Fertilizers, Pest Control and Soil Management
Preparing Your Vegetable Patch for Next Year's Bounty
As you harvest the last of summer's bounty, it's time to think about preparing for next year. Work you put in now will result in an earlier start and more abundant harvest next year.
Weed and clean up! Weeding out grass before it can spread and other weeds before they can set seed will pay big dividends in less weeding next year. Cleaning up plant debris reduces the chances of disease spores overwintering, and eliminates food and hiding places for slugs and other garden pests. Next, add some dolomite lime at the rate of about five pounds per 100 square feet.
Finally, you'll want to replenish the organic matter and protect your soil from erosion in our winter rains. You have two ways of doing this: mulch the bare soil with a two to three inch layer of compost, or sow a cover crop. Either way, next spring you'll till or dig it in prior to planting.
Everyone knows about compost, but cover crops require a little more explanation. The idea is simple: rather than trucking in compost to add organic matter, grow it in place! The Seattle P-Patches have been using this technique for years.
Plant the cover crop in September or October; let it grow through the winter, then till it under about two to three weeks before you want to start planting. The nutrients the cover crop used are returned to your soil along with all the organic matter the plants have created. Legume cover crops (clover, peas, vetch, and fava beans) actually pull nitrogen from the air and turn it into a plant-usable form, so these plants act as a mild nitrogen fertilizer.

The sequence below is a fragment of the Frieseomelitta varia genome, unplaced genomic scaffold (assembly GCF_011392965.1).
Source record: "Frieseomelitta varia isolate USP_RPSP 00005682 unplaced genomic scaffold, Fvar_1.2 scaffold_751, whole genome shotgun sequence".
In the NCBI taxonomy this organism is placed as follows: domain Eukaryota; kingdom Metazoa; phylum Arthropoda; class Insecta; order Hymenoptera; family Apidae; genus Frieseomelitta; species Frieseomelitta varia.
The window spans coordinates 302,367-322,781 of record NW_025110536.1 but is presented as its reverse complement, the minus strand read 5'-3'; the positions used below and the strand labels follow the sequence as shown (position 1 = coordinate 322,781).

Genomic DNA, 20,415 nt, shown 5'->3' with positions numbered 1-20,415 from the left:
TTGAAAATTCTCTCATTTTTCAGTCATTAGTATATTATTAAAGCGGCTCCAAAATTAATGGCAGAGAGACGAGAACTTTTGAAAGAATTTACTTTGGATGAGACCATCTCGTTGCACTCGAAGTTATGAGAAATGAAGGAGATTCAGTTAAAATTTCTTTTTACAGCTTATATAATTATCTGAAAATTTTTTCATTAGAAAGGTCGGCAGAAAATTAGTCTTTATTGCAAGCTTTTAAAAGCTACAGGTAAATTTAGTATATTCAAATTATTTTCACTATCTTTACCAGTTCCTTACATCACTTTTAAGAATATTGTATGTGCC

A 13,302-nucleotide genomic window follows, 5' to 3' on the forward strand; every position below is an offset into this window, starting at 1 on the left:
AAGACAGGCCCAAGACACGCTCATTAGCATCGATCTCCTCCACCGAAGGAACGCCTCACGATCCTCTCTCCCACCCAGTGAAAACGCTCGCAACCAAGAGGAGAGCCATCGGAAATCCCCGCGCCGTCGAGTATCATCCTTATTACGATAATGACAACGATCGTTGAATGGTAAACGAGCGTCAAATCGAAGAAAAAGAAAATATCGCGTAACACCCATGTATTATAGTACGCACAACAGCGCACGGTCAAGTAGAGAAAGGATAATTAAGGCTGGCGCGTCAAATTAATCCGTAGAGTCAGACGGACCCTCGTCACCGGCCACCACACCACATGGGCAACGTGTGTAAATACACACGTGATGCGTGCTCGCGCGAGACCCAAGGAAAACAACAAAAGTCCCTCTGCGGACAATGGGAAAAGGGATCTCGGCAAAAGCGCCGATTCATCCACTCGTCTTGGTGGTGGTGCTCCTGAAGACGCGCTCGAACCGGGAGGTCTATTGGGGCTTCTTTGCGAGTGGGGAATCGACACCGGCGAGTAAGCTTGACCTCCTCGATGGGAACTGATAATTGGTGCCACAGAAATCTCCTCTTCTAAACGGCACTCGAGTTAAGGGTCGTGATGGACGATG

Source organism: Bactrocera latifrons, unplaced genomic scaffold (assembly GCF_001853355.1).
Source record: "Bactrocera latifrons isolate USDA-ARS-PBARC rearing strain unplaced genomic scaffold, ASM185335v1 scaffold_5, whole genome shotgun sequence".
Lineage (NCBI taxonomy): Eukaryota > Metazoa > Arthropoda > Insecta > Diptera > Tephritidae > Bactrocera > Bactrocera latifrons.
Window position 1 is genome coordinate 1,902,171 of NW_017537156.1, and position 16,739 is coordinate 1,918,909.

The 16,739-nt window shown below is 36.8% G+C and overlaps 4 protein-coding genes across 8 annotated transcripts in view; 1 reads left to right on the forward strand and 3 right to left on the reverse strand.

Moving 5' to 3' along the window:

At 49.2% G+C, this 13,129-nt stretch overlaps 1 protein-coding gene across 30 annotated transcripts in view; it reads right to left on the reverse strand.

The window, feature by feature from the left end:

A dense cover crop helps to reduce soil erosion and compaction during our heavy winter rains even better than mulching does. Studies in the Skagit valley show that cover crops also protect the soil from nutrient leaching. Finally, cover crops reduce the growth of winter weeds by shading and smothering them.
Sky Nursery carries the crimson clover favored by the P-Patches, but we also carry winter rye, Austrian peas, vetch, fava, and the Gardenways blend, which is excellent for a range of conditions. See our information sheet in the store or online for the pros and cons of each variety.
Put in a little work now for a bounteous harvest next summer!
Skylights Autumn 2008, Vol 23, No. 3
articles on edibles
articles on fertilizers, pest control and soil management
articles on organic gardening